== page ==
Bible Myths and their Parallels in other Religions Being a Comparison of the Old and New Testament Myths and Miracles with those of the Heathen Nations of Antiquity Considering also their Origin and Meaning
Page: 2Crishna and Jesus, and Buddha and Jesus. The concluding chapter relates to the question, What do we really know about Jesus?
In the words of Prof. Max Müller (The Science of Religion, p. 11): "A comparison of all the religions of the world, in which none can claim a privileged position, will no doubt seem to many dangerous and reprehensible, because ignoring that peculiar reverence which everybody, down to the mere fetish worshiper, feels for his own religion, and for his own god. Let me say, then, at once, that I myself have shared these misgivings, but that I have tried to overcome them, because I would not and could not allow myself to surrender either what I hold to be the truth, or what I hold still dearer than truth, the right of testing truth. Nor do I regret it. I do not say that the Science of Religion is all gain. No, it entails losses, and losses of many things which we hold dear. But this I will say, that, as far as my humble judgment goes, it does not entail the loss of anything that is essential to true religion, and that, if we strike the balance honestly, the gain is immeasurably greater than the loss."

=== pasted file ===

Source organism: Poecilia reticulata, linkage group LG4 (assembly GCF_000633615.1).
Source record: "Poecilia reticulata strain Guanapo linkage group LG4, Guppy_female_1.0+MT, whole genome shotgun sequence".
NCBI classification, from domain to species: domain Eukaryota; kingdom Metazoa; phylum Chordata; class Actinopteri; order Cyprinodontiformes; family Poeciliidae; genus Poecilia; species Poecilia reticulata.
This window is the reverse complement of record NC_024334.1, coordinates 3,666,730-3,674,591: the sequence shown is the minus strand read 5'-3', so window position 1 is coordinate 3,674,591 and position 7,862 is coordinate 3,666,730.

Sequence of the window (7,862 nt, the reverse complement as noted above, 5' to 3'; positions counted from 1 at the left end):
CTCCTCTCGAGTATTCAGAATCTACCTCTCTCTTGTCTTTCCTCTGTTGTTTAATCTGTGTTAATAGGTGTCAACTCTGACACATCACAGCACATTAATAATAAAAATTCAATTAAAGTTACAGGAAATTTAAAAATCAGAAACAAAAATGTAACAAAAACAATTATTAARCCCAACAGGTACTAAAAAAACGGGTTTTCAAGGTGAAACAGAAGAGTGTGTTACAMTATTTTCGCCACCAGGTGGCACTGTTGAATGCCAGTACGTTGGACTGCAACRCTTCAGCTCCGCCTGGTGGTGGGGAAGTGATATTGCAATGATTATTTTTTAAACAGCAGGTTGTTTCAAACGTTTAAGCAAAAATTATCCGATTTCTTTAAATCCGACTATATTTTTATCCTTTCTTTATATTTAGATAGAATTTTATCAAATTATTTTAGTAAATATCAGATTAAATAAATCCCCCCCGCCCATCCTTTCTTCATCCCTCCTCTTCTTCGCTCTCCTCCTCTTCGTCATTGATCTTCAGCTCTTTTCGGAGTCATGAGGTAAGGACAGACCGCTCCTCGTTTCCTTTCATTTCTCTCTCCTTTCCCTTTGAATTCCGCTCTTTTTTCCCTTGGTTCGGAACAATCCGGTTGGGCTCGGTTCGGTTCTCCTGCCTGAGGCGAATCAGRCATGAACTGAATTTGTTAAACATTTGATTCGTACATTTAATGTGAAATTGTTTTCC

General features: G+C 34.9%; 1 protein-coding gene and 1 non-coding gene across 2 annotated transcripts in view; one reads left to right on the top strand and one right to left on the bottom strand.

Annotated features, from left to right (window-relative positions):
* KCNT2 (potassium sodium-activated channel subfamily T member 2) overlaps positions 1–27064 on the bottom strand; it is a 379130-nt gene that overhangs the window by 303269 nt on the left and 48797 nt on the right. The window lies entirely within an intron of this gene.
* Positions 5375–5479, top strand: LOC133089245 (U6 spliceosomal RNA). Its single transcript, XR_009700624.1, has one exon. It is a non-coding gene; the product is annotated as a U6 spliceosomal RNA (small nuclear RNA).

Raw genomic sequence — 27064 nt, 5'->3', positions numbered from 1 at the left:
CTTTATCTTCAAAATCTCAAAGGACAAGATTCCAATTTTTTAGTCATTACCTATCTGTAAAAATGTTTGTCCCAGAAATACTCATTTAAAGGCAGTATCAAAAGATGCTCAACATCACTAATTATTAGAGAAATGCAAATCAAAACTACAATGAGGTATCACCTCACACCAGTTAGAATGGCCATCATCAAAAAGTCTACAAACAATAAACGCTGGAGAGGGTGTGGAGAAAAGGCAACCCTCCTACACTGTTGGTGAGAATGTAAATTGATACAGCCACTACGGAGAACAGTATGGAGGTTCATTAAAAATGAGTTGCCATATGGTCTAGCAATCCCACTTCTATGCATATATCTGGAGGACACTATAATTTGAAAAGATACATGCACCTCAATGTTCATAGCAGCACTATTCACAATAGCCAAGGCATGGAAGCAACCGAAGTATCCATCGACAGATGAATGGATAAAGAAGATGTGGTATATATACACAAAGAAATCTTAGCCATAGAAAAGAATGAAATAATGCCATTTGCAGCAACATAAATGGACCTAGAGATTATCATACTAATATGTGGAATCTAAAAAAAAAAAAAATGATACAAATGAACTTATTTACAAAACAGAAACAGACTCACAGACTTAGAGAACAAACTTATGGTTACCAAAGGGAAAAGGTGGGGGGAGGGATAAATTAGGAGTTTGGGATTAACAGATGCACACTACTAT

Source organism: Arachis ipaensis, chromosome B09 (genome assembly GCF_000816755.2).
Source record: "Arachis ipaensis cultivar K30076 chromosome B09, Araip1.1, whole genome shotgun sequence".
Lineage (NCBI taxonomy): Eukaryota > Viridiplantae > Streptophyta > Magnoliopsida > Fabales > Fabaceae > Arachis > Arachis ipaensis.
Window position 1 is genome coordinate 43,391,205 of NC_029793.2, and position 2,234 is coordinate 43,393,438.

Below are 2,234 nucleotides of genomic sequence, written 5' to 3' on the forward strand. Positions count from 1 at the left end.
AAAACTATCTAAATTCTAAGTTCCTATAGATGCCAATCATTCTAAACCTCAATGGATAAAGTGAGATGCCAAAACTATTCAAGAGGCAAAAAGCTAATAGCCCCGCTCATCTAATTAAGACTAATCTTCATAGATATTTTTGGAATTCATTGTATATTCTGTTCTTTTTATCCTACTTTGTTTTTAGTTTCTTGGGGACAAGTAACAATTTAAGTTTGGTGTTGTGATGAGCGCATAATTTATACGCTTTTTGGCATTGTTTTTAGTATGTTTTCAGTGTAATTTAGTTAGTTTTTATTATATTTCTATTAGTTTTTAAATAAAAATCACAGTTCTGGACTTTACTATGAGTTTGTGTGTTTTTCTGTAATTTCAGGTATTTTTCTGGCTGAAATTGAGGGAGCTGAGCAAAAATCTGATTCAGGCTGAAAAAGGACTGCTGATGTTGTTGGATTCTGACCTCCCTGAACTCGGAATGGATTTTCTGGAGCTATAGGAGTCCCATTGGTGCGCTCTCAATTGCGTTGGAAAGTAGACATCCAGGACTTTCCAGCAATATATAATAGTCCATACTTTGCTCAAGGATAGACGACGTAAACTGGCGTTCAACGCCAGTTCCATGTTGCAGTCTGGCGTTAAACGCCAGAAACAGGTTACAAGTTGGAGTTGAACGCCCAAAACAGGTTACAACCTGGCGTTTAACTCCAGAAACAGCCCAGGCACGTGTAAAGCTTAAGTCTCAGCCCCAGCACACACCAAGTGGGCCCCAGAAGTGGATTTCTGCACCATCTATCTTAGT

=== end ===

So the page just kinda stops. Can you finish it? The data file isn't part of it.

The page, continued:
"All truth is safe, and nothing else is safe; and he who keeps back the truth, or withholds it from men, from motives of expediency, is either a coward or a criminal, or both."
But little beyond the arrangement of this work is claimed as original. Ideas, phrases, and even whole paragraphs have been taken from the writings of others, and in most, if not in all cases, acknowledged; but with the thought in mind of the many hours of research this book may save the student in this particular line of study; with the consciousness of having done for others that which I would have been thankful to have found done for myself; and more than all, with the hope that it may in some way help to hasten the day when the mist of superstition shall be dispelled by the light of reason; with all its defects, it is most cheerfully committed to its fate by the author.
Boston, Mass., November, 1882.